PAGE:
For many schools, colleges and universities, sustainability is now simply part of the institutional culture. Most school district and higher education officials have embraced various energy- and resource-saving technologies, but that doesn’t mean the work is done for planners, builders and manufacturers.
A number of schools across the nation, including six in Cherry Hill, N.J., have received sustainability grant funding through the 2015 Recyclebank Green Schools Program, helping make their innovative eco projects a reality.
New Orleans’ Benjamin Franklin High School, a selective charter school adjacent to the University of New Orleans, is known for its educational excellence and national ranking. However, the achievements of Franklin students are not limited to the classroom.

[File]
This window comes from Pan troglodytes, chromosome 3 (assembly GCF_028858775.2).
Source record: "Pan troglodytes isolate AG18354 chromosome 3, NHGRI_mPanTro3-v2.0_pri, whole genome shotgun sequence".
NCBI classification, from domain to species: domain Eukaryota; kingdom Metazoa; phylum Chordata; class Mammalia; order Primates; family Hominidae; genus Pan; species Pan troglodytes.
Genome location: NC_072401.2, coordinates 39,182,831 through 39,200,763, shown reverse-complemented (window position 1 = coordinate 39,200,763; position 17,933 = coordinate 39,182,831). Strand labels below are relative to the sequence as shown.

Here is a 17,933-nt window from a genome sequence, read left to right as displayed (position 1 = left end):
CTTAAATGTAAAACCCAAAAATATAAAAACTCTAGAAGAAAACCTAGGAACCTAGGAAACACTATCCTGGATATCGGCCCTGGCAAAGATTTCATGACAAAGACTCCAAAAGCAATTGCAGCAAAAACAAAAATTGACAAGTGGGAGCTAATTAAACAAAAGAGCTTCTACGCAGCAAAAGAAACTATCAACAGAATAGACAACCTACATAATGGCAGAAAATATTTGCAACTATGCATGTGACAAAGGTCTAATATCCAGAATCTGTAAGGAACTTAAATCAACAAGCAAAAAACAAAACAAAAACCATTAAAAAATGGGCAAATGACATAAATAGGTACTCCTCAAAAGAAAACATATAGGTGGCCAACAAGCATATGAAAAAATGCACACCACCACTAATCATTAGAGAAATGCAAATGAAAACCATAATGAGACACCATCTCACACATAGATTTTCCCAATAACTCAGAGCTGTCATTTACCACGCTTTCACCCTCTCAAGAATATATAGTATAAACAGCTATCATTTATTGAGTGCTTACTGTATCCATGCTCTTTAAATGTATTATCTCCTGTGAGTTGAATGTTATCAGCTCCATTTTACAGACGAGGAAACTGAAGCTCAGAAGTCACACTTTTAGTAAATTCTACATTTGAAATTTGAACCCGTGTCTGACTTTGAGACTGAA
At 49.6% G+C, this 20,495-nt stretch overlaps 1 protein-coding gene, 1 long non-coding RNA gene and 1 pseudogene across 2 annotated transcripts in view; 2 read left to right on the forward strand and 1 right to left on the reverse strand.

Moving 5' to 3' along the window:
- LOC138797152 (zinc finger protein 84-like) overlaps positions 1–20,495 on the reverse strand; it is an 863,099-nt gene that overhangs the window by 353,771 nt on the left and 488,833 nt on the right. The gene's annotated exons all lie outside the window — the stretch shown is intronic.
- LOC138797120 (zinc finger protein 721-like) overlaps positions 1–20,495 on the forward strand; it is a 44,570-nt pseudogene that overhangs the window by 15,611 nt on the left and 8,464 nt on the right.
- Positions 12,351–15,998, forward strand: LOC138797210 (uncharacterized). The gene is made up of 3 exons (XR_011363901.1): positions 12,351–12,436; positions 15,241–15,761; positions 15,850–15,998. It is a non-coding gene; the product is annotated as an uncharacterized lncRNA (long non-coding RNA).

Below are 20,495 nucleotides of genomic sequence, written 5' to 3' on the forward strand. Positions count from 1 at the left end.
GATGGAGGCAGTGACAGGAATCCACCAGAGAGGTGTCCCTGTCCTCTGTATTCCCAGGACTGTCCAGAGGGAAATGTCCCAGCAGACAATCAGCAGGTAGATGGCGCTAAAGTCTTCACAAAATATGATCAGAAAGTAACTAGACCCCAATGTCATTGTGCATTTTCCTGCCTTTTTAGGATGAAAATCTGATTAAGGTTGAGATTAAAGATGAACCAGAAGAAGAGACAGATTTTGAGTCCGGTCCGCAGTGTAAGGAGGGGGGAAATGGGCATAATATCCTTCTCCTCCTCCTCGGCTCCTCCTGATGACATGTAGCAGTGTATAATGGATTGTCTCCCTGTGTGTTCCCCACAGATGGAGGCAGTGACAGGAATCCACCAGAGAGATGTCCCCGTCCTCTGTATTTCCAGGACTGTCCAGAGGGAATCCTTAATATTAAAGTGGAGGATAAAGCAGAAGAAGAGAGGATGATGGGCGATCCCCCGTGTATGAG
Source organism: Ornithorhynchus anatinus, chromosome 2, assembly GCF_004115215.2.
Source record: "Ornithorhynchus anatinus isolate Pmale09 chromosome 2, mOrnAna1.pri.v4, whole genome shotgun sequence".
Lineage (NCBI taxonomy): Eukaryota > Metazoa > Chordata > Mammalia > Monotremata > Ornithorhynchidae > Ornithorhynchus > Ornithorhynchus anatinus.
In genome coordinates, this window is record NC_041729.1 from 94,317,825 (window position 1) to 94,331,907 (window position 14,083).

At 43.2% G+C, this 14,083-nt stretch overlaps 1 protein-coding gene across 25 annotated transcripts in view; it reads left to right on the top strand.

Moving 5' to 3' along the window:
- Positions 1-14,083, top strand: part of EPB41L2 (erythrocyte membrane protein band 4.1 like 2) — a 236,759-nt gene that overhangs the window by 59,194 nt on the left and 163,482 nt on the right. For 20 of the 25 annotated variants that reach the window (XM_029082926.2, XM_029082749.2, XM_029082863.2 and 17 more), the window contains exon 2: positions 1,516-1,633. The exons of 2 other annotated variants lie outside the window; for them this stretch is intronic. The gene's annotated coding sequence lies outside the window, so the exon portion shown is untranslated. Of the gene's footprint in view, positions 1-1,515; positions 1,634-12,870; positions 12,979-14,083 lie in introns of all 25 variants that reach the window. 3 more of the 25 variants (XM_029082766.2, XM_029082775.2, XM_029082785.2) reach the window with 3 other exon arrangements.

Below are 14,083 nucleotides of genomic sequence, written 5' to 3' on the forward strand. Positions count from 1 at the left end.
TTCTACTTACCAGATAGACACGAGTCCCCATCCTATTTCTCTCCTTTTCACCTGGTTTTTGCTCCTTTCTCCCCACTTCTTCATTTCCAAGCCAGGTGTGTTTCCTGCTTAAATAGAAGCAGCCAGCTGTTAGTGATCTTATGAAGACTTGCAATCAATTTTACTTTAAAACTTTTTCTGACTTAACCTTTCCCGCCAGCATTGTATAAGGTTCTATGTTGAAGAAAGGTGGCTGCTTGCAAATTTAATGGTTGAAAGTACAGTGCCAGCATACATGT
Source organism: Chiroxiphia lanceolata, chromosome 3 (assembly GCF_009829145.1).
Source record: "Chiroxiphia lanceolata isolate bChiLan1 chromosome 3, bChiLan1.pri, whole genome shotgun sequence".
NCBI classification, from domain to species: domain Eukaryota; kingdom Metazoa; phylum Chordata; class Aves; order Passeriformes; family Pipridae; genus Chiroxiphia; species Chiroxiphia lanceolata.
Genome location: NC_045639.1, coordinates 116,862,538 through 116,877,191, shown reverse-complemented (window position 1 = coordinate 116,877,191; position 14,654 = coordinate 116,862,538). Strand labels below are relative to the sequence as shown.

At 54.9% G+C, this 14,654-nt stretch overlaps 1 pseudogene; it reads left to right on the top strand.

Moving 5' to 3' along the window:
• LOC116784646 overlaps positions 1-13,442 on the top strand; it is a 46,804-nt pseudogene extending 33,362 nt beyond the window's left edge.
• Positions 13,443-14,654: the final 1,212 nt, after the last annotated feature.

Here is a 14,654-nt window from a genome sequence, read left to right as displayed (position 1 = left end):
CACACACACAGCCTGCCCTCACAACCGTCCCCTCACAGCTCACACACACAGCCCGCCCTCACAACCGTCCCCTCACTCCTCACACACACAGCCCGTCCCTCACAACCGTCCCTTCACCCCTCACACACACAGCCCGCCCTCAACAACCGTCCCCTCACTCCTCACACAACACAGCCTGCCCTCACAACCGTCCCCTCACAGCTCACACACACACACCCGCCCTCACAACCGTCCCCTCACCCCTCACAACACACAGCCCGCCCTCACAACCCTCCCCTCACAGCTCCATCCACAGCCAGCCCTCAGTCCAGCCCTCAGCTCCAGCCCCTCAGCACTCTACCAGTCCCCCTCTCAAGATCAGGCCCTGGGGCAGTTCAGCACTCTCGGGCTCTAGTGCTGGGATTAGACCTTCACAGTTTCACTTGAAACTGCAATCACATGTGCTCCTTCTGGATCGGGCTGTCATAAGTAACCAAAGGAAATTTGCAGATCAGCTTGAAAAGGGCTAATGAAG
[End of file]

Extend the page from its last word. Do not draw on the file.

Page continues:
California’s efforts to combat climate change and grow a vibrant economy that will sustain both present and future generations will be highlighted at the upcoming Green California Summit in Sacramento April 7-8.
The United States Green Building Council (USGBC) Center for Green Schools, based in Washington, honored a number of projects, institutions and individuals in December with Best of Green Schools awards.
Green Technology magazine, alongside partners Gen7 and Panasonic, honored a number of institutions leading the way in sustainability at the Green California Schools & Community Colleges Summit in Pasadena earlier this month. The event celebrated a variety of green and sustainable projects and facilities across the state on both the community college and school level.
The two-day Green California Schools Conference kicks off in Pasadena Nov. 5, bringing together teachers, administrators, architects, engineers, facility managers and others to share knowledge about a variety of sustainability issues facing the state’s schools and universities.